Eggplants are cooked in many ways by Sicilians and similar to meat (they are fried, baked, grilled, stuffed, boiled, sautéed and roasted). Their versatility is a demonstration of the cucina povera (the cuisine of the poor, making the most of simple common ingredients), central to Sicilian life.
eggplants, 2 large peeled and sliced thinly, lengthways
extra virgin olive oil, 1 cup or more (see above)
tomatoes, 1k, ripe, peeled, seeded and diced (or use canned)
onion, 2 sliced
garlic 1 clove
basil leaves, fresh about 1 cup, small, tender and whole
salt and freshly ground black pepper
grated pecorino cheese, ¾ cup
Slice the eggplants (soak in slated water, optional).
Pat dry gently and fry the slices of eggplants in several batches until golden brown.
Place fried eggplants on paper towels to drain the oil.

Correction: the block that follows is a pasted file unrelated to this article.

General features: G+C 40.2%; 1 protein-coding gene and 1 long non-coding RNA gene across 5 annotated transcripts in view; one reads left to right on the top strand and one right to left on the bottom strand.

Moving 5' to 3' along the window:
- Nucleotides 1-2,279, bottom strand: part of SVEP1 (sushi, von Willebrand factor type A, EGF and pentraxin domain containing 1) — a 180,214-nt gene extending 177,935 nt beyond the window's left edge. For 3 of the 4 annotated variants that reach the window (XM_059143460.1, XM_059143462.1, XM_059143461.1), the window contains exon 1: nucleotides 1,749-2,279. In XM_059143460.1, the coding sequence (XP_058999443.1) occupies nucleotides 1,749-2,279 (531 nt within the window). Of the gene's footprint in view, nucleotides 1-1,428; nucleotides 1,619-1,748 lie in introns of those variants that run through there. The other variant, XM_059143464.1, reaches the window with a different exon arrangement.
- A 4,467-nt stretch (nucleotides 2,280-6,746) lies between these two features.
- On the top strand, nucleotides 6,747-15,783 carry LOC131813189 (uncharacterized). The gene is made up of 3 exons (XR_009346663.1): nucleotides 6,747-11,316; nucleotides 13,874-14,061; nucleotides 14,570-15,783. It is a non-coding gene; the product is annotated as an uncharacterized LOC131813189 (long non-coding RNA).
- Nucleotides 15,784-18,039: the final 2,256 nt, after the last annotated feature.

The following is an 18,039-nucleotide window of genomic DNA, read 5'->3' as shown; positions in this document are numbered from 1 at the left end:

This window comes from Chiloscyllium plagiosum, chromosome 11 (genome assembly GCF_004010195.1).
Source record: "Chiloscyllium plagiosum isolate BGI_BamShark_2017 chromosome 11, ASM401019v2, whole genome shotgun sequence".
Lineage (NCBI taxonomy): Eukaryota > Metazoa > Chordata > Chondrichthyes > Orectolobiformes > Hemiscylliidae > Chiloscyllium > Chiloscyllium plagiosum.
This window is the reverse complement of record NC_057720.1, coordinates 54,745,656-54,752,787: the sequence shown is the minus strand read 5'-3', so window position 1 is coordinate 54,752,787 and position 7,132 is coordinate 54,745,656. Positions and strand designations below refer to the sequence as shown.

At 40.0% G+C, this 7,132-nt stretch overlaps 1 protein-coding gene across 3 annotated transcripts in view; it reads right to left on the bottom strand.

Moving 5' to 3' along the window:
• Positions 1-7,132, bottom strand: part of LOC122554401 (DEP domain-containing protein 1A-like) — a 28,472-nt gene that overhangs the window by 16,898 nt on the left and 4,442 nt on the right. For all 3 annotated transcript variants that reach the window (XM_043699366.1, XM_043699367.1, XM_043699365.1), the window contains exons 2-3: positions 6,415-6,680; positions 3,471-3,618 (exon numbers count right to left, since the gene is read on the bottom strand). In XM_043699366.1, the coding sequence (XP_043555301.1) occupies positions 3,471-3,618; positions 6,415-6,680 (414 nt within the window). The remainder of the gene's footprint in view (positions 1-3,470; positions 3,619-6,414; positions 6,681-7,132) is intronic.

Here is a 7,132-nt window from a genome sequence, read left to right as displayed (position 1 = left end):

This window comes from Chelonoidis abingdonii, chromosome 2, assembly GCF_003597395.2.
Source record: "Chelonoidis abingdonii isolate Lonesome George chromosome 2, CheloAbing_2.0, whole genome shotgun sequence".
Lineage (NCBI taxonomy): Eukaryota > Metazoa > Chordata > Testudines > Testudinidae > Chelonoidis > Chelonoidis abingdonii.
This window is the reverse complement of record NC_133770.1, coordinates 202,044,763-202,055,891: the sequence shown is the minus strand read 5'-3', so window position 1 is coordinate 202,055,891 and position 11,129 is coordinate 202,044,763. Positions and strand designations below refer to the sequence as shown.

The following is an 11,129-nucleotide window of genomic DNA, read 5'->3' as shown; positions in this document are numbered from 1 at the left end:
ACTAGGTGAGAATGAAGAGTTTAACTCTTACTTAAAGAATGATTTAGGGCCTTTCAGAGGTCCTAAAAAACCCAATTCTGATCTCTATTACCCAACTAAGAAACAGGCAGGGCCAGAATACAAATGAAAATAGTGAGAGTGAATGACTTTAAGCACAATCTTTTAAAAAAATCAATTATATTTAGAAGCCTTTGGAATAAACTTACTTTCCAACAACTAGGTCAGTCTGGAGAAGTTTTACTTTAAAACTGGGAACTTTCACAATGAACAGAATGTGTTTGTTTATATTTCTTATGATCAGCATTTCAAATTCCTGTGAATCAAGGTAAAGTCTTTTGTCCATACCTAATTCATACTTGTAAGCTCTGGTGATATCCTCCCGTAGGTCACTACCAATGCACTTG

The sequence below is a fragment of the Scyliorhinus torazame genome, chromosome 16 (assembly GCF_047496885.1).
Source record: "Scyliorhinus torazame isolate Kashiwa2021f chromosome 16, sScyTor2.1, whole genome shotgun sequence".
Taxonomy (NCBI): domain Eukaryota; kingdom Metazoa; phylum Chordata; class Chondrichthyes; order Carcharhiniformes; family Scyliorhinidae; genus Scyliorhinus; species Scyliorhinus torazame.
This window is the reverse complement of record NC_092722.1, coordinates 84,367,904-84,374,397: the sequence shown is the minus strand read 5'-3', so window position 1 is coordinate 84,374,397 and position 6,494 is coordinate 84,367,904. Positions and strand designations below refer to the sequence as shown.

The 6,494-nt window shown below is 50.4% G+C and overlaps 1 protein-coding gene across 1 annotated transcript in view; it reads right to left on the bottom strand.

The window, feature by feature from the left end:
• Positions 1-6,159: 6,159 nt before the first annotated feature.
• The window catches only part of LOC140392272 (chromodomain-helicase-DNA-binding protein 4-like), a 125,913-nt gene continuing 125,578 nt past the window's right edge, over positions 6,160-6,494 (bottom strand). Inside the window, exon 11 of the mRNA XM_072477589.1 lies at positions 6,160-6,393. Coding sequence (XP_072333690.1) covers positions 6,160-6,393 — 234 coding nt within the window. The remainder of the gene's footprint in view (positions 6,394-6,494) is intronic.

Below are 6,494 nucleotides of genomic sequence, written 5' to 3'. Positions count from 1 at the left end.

Make the salsa: heat a little of the olive oil over a medium flame and sauté the garlic. When it is golden brown remove it and discard. Add the chopped tomato, salt and pepper and some basil leaves and cook till thick.
Heat the oven to 200C
Oil an ovenproof dish and cover the bottom with a thin layer of tomato sauce, sprinkle with the cheese and a few basil leaves. Repeat until all the ingredients are used up and you have 2-3 layers, leaving a little cheese for the topping.
Bake for about 20 minutes.
Present at room temperature garnished with basil leaves.
There are local variations. Many add slices of hard-boiled eggs between the layers.
Parmigiana di Zucchine
Sprinkle thin slices of zucchini with a little salt. Leave them for about 20-30mins – this will help to draw out some of the liquid.
Fry the zucchini in batches and proceed as above.